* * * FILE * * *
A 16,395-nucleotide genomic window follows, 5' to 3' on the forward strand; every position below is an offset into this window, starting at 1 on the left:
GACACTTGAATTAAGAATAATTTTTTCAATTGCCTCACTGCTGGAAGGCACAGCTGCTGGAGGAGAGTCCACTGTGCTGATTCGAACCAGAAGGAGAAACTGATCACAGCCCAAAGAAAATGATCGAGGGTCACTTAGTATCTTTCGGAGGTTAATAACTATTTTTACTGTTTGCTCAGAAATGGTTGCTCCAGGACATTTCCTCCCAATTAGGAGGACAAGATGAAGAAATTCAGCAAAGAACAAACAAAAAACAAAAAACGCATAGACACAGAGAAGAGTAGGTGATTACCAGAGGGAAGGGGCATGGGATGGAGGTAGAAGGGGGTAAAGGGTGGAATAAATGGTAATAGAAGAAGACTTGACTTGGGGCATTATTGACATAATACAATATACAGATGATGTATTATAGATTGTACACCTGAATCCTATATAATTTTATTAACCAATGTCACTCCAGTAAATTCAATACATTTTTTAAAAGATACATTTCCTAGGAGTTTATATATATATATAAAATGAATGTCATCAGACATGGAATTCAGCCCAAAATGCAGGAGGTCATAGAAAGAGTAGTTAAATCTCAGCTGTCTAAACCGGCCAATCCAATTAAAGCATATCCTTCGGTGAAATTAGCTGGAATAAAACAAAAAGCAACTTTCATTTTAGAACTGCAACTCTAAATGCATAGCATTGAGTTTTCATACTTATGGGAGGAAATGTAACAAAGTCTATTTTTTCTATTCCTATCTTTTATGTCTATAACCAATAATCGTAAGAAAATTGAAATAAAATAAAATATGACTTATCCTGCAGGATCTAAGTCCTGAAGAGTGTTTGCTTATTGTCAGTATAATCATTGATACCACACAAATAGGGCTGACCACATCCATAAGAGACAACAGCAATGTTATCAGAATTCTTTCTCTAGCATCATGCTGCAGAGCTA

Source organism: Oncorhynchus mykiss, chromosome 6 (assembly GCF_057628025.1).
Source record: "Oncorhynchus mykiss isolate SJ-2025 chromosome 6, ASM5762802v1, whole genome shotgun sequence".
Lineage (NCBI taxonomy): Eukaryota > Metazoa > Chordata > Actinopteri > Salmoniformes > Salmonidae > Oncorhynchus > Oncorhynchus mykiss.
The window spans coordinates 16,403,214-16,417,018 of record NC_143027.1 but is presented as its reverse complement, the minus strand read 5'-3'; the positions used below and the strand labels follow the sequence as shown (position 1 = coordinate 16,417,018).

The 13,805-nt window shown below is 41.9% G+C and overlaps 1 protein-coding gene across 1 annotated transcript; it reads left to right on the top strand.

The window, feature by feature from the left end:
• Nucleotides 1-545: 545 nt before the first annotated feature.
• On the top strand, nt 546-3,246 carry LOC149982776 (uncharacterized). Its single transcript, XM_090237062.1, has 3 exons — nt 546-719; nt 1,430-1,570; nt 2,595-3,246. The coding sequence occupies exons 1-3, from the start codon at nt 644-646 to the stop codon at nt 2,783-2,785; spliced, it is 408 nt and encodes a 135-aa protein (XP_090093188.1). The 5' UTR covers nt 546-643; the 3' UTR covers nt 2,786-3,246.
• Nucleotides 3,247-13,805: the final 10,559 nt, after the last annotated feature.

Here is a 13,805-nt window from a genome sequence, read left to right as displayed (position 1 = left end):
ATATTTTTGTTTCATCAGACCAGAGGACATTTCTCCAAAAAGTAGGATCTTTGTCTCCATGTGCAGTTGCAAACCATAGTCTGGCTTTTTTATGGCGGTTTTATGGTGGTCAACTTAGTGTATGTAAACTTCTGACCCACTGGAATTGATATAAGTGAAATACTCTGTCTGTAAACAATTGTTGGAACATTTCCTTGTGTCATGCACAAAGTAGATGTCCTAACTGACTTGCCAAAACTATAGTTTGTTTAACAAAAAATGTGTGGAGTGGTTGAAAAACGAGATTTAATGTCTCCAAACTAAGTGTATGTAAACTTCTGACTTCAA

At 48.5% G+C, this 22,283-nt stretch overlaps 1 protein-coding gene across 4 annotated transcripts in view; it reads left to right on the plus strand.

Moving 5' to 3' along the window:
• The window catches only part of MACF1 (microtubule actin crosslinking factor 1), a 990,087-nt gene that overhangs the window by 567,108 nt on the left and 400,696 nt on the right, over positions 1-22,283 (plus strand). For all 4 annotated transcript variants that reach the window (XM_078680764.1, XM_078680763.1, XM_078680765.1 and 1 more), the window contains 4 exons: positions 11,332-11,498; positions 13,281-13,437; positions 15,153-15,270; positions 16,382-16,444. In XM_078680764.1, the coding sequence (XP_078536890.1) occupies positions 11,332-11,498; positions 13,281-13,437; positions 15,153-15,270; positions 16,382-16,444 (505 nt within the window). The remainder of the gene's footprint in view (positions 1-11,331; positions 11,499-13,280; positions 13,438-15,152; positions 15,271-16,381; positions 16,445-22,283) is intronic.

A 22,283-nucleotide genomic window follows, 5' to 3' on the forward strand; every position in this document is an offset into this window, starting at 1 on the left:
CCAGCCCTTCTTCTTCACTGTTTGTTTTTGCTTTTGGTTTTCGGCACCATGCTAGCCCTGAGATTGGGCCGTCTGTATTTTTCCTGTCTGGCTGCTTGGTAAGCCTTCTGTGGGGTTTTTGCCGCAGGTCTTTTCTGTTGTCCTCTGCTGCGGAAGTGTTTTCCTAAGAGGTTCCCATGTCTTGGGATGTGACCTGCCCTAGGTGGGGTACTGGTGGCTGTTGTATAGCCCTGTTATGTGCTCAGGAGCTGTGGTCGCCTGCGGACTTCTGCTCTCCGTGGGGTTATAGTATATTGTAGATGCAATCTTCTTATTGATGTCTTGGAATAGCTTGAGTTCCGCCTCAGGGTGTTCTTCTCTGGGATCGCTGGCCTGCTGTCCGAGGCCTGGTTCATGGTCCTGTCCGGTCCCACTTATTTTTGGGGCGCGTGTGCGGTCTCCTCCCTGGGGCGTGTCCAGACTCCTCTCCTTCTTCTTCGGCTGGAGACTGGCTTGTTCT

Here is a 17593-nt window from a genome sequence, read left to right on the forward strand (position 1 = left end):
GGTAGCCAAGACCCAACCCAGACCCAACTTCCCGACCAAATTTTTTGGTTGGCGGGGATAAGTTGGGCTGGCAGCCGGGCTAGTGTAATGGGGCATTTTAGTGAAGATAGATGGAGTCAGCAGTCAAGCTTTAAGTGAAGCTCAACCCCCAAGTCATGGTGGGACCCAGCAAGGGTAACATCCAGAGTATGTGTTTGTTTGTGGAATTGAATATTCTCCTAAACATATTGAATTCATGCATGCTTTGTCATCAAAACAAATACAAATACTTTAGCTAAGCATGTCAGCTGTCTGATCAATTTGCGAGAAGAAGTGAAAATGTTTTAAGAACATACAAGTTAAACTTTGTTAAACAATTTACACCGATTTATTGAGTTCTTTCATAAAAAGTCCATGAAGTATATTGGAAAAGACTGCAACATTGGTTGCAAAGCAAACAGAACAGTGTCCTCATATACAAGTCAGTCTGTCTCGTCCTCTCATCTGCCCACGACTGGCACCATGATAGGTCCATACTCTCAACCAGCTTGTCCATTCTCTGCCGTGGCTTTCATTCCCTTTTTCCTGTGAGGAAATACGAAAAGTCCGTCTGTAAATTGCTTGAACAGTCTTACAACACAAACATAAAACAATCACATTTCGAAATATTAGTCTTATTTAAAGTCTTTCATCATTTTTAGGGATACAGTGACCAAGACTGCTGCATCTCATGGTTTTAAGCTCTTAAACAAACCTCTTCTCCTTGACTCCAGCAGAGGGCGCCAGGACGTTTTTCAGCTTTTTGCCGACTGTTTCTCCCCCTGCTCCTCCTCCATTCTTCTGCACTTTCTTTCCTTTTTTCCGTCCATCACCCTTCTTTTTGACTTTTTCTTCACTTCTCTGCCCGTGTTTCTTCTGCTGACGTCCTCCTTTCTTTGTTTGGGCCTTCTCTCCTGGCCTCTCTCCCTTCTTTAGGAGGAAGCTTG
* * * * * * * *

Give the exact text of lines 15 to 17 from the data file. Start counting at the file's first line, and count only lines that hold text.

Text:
Moving 5' to 3' along the window:
• The window catches only part of MACF1 (microtubule actin crosslinking factor 1), a 990,087-nt gene that overhangs the window by 567,108 nt on the left and 400,696 nt on the right, over positions 1-22,283 (plus strand). For all 4 annotated transcript variants that reach the window (XM_078680764.1, XM_078680763.1, XM_078680765.1 and 1 more), the window contains 4 exons: positions 11,332-11,498; positions 13,281-13,437; positions 15,153-15,270; positions 16,382-16,444. In XM_078680764.1, the coding sequence (XP_078536890.1) occupies positions 11,332-11,498; positions 13,281-13,437; positions 15,153-15,270; positions 16,382-16,444 (505 nt within the window). The remainder of the gene's footprint in view (positions 1-11,331; positions 11,499-13,280; positions 13,438-15,152; positions 15,271-16,381; positions 16,445-22,283) is intronic.

A 22,283-nucleotide genomic window follows, 5' to 3' on the forward strand; every position in this document is an offset into this window, starting at 1 on the left: